Home
I wonder if you could build an app that would help husbands pretend to be thoughtful and caring. For example, one feature might automatically start every text message to your wife with "I'm sorry, honey ..."

You might think an apology is only necessary when you've done something wrong. That's how bad husbands think. Good husbands understand that there are only two possible states:

1.       Already in trouble.

2.       Blundering into a trap.

Let's say your wife texts you and asks you to pick up milk on the way home from work. You assume you have done nothing wrong and therefore, logically, an apology is unnecessary. Moreover, you think your wife should be thanking you for running this errand. But watch how the "I'm sorry honey" at the beginning of your text response alerts you to the trap and steers you toward the illusion of husbandly thoughtfulness.

Your Text Response: "I'm sorry, honey. . .  I should have noticed this morning that we were low on milk."

Or...

You: "I'm sorry, honey, but I can't remember which kind of milk we use even though I have seen it ten thousand times."

Without the "I'm sorry, honey" prompt you might inadvertently text your actual thoughts. And that might go something like this:

You: "Maybe you can do that tomorrow when you get the other groceries. The kids' bones won't dissolve overnight."

The Better Husband App could also include a timer to remind you when it's time to compliment your wife. The app could even suggest clever ways to word your compliments so you don't fall into a trap such as this one.

You: "You look sensational today, honey."

Wife: "Today?"

A smarter compliment is the indirect method. You embed your compliment in what seems to be an entirely different topic. Example:

You: "Why do all of your girlfriends look so much older than you? Is it because they don't know how to work out?"

What other features should the Better Husband App have?

 
Rank Up Rank Down Votes:  +206
  • Print
  • Share
  • Share:

Comments

Sort By:
-2 Rank Up Rank Down
Mar 2, 2011
If you wife wants nothing from you but a constant stream of apologies, maybe you need a better wife, not a Better Husband app.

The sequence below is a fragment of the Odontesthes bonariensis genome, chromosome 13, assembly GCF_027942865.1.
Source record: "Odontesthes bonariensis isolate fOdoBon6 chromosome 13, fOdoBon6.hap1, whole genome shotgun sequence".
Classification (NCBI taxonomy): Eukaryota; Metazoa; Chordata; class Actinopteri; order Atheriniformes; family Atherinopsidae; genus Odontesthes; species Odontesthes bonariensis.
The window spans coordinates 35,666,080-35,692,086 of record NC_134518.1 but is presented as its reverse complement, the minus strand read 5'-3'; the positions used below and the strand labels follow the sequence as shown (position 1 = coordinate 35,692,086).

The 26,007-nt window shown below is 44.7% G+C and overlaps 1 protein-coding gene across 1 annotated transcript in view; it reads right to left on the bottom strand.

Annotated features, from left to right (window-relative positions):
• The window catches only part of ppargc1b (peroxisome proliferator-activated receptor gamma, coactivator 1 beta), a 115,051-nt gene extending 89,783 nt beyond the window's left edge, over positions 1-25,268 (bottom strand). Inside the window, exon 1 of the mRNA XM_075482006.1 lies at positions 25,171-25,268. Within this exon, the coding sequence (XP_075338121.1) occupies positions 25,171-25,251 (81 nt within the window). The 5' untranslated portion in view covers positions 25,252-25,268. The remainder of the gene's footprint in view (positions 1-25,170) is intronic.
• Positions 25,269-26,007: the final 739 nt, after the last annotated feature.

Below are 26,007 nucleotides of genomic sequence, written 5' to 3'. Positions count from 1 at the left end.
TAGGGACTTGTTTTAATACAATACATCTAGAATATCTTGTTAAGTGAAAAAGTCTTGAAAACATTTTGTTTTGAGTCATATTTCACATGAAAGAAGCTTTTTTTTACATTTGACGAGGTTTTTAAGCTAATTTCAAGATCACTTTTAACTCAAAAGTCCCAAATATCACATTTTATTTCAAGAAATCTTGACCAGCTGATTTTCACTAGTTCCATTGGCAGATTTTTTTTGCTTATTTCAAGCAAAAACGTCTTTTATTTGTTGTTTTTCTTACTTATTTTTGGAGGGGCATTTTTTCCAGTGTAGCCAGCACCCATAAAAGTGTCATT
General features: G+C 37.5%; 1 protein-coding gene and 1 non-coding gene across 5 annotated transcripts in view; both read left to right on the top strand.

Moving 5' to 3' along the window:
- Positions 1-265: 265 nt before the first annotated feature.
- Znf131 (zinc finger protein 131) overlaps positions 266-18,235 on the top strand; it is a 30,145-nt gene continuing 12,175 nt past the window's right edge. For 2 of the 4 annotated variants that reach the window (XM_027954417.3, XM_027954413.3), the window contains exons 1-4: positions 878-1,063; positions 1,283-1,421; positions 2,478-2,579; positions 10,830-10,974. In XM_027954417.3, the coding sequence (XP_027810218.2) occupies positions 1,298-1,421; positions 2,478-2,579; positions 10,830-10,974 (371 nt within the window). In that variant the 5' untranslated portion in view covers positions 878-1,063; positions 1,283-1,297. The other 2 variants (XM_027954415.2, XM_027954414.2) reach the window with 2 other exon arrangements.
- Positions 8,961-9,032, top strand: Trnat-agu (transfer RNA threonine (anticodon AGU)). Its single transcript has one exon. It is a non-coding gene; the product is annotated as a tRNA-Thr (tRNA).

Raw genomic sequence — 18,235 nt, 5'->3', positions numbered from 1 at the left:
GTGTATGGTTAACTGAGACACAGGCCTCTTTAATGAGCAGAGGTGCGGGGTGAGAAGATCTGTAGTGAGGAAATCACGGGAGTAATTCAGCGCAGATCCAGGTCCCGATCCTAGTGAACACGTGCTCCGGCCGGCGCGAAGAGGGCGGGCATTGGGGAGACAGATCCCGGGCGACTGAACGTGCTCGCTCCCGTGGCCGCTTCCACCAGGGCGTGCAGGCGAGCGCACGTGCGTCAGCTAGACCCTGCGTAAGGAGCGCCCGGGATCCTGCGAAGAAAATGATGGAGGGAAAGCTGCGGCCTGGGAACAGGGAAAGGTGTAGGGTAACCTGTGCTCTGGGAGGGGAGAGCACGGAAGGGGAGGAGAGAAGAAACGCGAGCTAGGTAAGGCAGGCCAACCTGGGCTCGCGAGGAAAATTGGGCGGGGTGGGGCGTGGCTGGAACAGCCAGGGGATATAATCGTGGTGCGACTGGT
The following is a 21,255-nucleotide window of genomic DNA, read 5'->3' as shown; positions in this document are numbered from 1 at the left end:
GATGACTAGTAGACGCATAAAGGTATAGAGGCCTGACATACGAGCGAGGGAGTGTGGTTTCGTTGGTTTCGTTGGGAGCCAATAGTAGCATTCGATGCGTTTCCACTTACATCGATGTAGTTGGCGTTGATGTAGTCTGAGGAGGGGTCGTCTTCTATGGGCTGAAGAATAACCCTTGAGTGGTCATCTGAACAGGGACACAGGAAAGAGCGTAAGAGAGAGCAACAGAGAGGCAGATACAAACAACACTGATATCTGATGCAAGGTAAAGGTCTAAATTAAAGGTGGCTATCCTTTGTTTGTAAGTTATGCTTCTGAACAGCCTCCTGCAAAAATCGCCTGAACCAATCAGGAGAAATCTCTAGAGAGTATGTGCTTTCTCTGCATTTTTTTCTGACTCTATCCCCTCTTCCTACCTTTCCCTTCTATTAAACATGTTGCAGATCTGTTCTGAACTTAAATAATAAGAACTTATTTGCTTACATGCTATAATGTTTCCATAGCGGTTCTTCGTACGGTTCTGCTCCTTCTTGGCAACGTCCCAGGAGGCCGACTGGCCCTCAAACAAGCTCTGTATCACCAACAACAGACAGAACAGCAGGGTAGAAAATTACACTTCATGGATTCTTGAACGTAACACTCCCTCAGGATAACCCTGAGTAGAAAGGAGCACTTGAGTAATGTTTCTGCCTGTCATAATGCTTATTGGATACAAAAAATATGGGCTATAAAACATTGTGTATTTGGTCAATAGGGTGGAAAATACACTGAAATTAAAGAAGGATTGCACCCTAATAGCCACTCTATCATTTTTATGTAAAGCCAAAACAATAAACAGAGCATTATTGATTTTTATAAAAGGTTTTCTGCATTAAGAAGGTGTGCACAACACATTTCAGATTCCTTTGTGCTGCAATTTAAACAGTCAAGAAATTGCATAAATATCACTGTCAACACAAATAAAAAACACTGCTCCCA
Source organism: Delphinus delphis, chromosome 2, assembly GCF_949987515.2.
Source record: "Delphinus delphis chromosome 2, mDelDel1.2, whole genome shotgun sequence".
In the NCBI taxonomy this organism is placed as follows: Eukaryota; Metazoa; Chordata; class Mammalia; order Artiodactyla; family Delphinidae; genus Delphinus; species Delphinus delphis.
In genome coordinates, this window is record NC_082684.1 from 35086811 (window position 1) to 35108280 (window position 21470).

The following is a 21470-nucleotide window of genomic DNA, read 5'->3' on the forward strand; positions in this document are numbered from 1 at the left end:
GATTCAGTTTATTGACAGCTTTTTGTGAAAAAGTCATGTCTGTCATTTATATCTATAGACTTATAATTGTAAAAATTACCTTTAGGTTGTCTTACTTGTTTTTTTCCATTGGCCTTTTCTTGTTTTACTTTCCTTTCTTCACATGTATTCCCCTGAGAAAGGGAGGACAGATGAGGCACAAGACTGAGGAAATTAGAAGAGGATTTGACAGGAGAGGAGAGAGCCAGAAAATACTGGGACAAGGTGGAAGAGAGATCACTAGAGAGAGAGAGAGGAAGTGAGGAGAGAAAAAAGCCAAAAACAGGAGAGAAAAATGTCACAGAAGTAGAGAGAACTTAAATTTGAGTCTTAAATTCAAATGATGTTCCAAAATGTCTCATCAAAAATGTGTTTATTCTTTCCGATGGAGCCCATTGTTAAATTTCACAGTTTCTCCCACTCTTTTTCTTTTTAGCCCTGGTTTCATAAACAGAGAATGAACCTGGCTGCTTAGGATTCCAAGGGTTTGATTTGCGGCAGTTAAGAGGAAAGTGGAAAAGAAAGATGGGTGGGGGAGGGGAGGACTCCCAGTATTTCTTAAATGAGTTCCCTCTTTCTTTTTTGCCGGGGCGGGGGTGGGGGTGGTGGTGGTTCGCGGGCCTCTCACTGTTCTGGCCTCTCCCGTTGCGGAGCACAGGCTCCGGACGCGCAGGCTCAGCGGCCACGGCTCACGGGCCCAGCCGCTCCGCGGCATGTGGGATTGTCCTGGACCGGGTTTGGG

Dude, not funny. If you reversed the genders in this post, every advice columnist from here to Bangkok would say a man demanding constant obsequious apologies from a woman was at best verbally abusive.

I'll apologize for true transgressions (as we all should), but for such ridiculously trivial stuff, if they want total blind obedience and submission, they should either get a dog or become a dominatrix. There, problem solved. ;)
 
 
Mar 1, 2011
I know that I often excoriate you in these posts, but that's because you richly deserve it. If your logic was less convoluted and more rational, the discourse would be far less pointed.

However, this time I can only stand in awe of one of the best posts (and ideas) you've ever had. I'd also like to mention that you have come so very far in your understanding of the proper role of husbands than you were when you were a newlywed.

I don't know if you recall, but shortly after your nuputals you wrote a post asking for advice concerning how to handle one of the challenges of marriage; something along the lines of "volunteering" to do some task your wife wanted you to do and you really didn't want to do. I gave you some incredibly good advice on that, and mentioned how really naive you were on how these interactions could be worked to your advantage.

I can tall you now that you've come a long way, baby. Your app would outsell every other app in the App Store, were it a reality.

Here's one other thing it should do, and you should do as well: remember that men are problem solvers. When a woman comes to you with a problem, your hard-wired response is to try to solve it. Take note, and heed well: THAT'S NOT WHAT THEY WANT! When a woman comes to anyone with a problem, she doesn't want it solved; she wants you to commiserate with her. Your app should prompt you to say something like, "That must be very difficult for you, dear."

Keep up the good work!
 
 
-16 Rank Up Rank Down
Feb 26, 2011
"[Watch the votes. -- Scott]"? Argumentum ad populum fallacy anyone? And Dilbert's recent strips have been about legal matters. Try to be logical.